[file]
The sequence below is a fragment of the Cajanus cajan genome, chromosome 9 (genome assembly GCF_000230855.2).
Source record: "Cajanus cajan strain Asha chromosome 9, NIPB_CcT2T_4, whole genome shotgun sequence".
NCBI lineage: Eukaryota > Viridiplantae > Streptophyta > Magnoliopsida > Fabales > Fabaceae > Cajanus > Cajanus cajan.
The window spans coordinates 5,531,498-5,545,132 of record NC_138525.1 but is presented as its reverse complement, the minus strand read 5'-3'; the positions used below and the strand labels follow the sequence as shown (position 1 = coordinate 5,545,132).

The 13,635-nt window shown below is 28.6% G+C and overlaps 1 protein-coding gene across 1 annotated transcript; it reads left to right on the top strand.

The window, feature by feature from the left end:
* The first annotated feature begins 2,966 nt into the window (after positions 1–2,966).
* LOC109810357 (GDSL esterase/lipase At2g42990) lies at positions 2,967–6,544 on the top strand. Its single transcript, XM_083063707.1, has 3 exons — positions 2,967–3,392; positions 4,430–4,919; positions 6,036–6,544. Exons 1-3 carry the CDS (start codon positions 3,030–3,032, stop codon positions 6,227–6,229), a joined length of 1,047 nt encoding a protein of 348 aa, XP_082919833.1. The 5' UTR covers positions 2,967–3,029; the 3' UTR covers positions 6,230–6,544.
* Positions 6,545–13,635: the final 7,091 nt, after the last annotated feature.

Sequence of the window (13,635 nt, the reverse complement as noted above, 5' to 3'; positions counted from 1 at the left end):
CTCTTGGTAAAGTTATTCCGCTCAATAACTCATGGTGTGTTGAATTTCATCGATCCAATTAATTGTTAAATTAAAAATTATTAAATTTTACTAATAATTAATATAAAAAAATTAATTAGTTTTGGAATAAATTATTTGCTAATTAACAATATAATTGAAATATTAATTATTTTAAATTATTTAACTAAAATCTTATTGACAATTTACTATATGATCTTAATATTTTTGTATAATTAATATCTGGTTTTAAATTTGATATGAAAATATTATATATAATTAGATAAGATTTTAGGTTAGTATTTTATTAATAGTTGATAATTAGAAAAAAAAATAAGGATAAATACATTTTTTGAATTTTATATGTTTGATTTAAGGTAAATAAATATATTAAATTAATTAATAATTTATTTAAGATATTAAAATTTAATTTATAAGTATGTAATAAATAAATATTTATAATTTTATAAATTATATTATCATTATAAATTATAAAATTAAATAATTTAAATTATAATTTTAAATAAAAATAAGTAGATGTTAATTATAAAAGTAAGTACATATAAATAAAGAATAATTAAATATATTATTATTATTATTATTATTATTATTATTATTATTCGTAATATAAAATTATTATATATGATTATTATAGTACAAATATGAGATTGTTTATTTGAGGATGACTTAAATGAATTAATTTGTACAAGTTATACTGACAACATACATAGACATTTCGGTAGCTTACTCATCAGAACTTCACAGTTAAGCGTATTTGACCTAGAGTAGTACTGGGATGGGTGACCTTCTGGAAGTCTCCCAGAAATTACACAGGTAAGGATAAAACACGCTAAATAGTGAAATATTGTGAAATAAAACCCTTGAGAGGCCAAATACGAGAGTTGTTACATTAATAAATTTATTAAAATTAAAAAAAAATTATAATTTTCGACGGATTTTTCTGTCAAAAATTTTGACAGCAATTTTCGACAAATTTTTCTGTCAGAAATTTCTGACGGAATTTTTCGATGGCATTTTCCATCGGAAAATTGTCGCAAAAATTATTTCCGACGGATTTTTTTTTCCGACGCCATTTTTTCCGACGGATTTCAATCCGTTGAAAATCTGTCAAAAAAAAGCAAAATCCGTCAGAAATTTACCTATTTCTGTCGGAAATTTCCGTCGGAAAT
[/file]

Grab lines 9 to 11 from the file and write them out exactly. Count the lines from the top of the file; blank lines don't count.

* Positions 6,545–13,635: the final 7,091 nt, after the last annotated feature.

Sequence of the window (13,635 nt, the reverse complement as noted above, 5' to 3'; positions counted from 1 at the left end):
CTCTTGGTAAAGTTATTCCGCTCAATAACTCATGGTGTGTTGAATTTCATCGATCCAATTAATTGTTAAATTAAAAATTATTAAATTTTACTAATAATTAATATAAAAAAATTAATTAGTTTTGGAATAAATTATTTGCTAATTAACAATATAATTGAAATATTAATTATTTTAAATTATTTAACTAAAATCTTATTGACAATTTACTATATGATCTTAATATTTTTGTATAATTAATATCTGGTTTTAAATTTGATATGAAAATATTATATATAATTAGATAAGATTTTAGGTTAGTATTTTATTAATAGTTGATAATTAGAAAAAAAAATAAGGATAAATACATTTTTTGAATTTTATATGTTTGATTTAAGGTAAATAAATATATTAAATTAATTAATAATTTATTTAAGATATTAAAATTTAATTTATAAGTATGTAATAAATAAATATTTATAATTTTATAAATTATATTATCATTATAAATTATAAAATTAAATAATTTAAATTATAATTTTAAATAAAAATAAGTAGATGTTAATTATAAAAGTAAGTACATATAAATAAAGAATAATTAAATATATTATTATTATTATTATTATTATTATTATTATTATTCGTAATATAAAATTATTATATATGATTATTATAGTACAAATATGAGATTGTTTATTTGAGGATGACTTAAATGAATTAATTTGTACAAGTTATACTGACAACATACATAGACATTTCGGTAGCTTACTCATCAGAACTTCACAGTTAAGCGTATTTGACCTAGAGTAGTACTGGGATGGGTGACCTTCTGGAAGTCTCCCAGAAATTACACAGGTAAGGATAAAACACGCTAAATAGTGAAATATTGTGAAATAAAACCCTTGAGAGGCCAAATACGAGAGTTGTTACATTAATAAATTTATTAAAATTAAAAAAAAATTATAATTTTCGACGGATTTTTCTGTCAAAAATTTTGACAGCAATTTTCGACAAATTTTTCTGTCAGAAATTTCTGACGGAATTTTTCGATGGCATTTTCCATCGGAAAATTGTCGCAAAAATTATTTCCGACGGATTTTTTTTTCCGACGCCATTTTTTCCGACGGATTTCAATCCGTTGAAAATCTGTCAAAAAAAAGCAAAATCCGTCAGAAATTTACCTATTTCTGTCGGAAATTTCCGTCGGAAAT